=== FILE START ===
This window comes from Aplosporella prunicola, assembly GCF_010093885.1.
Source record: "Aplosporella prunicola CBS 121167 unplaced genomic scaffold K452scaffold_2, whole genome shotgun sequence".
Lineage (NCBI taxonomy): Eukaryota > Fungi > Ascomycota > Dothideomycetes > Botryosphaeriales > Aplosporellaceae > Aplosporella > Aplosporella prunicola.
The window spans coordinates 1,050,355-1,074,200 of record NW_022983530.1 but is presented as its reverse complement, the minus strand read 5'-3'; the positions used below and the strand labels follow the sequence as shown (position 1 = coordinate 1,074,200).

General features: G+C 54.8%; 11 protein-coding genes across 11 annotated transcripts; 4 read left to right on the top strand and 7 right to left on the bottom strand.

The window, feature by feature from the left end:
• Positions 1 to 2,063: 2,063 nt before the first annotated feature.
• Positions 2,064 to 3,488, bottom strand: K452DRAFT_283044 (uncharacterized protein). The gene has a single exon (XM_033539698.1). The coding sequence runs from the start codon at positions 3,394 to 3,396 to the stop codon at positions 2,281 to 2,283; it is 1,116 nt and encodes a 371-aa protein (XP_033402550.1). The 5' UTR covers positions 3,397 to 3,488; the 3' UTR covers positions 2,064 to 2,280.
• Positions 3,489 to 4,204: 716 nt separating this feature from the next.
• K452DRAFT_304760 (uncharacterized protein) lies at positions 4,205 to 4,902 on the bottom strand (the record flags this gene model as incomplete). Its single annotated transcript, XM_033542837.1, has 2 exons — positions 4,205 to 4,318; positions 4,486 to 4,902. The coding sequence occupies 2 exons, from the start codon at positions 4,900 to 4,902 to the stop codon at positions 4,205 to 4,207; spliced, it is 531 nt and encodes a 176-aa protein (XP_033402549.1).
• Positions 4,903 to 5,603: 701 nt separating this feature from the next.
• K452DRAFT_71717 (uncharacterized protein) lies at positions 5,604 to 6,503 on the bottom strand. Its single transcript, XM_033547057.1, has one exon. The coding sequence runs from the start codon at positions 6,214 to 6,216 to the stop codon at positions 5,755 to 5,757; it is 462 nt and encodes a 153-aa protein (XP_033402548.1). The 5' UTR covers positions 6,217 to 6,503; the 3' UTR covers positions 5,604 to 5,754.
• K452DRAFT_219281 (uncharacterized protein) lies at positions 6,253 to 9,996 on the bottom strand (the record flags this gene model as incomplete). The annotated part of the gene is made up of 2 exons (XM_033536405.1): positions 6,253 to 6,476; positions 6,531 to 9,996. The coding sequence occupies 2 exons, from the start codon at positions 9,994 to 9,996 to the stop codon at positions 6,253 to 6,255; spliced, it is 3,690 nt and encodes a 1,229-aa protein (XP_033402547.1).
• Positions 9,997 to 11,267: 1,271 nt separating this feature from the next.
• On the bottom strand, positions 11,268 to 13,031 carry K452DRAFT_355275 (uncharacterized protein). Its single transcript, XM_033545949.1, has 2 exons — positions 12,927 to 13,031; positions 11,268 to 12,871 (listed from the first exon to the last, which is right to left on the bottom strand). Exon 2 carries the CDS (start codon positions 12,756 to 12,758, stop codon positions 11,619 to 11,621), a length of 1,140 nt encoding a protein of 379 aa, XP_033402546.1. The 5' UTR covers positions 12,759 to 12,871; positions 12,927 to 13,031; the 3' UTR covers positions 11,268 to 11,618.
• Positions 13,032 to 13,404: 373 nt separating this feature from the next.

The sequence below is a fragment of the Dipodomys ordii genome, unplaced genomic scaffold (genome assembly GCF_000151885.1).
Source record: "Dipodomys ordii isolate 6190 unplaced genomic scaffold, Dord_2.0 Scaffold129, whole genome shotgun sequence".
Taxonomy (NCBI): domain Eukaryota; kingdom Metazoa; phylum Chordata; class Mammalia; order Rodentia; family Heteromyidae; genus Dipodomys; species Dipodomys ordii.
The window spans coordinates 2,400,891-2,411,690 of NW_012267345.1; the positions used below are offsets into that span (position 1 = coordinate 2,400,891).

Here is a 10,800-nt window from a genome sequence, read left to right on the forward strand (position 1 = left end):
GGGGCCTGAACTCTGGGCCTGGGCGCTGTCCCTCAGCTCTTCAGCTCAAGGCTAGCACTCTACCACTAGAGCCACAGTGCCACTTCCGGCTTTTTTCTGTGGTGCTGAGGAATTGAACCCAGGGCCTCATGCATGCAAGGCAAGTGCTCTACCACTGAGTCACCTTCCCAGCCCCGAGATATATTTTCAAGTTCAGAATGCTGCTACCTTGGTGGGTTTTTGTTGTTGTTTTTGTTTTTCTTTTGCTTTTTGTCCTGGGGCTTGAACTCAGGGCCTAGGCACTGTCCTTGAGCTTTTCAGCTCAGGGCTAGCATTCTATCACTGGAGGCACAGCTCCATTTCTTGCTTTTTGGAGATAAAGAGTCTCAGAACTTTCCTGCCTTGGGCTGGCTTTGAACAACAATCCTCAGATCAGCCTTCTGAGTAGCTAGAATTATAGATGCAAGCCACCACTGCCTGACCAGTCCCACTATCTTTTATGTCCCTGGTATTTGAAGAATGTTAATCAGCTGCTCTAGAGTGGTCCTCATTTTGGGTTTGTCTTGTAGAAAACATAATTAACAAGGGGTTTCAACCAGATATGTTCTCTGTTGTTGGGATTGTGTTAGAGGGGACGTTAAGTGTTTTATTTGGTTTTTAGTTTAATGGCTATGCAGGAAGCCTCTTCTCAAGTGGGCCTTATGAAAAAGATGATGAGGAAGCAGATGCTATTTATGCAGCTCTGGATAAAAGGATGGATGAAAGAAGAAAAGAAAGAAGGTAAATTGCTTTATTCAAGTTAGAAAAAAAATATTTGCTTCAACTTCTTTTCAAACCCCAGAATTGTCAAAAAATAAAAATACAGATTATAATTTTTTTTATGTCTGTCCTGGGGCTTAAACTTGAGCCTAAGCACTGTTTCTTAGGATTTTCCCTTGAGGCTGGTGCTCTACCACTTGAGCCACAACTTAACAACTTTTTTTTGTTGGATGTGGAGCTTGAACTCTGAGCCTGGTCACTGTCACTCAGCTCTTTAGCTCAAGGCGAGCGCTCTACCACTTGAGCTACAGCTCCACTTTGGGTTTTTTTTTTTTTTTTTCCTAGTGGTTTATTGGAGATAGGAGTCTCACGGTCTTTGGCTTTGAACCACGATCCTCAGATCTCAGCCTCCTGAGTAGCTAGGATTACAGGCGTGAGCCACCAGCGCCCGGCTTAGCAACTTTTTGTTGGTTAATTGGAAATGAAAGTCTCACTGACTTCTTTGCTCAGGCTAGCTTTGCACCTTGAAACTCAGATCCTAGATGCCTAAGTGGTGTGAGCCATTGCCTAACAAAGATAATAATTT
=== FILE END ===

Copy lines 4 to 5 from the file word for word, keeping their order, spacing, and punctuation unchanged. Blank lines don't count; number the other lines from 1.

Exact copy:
The window spans coordinates 1,050,355-1,074,200 of record NW_022983530.1 but is presented as its reverse complement, the minus strand read 5'-3'; the positions used below and the strand labels follow the sequence as shown (position 1 = coordinate 1,074,200).

General features: G+C 54.8%; 11 protein-coding genes across 11 annotated transcripts; 4 read left to right on the top strand and 7 right to left on the bottom strand.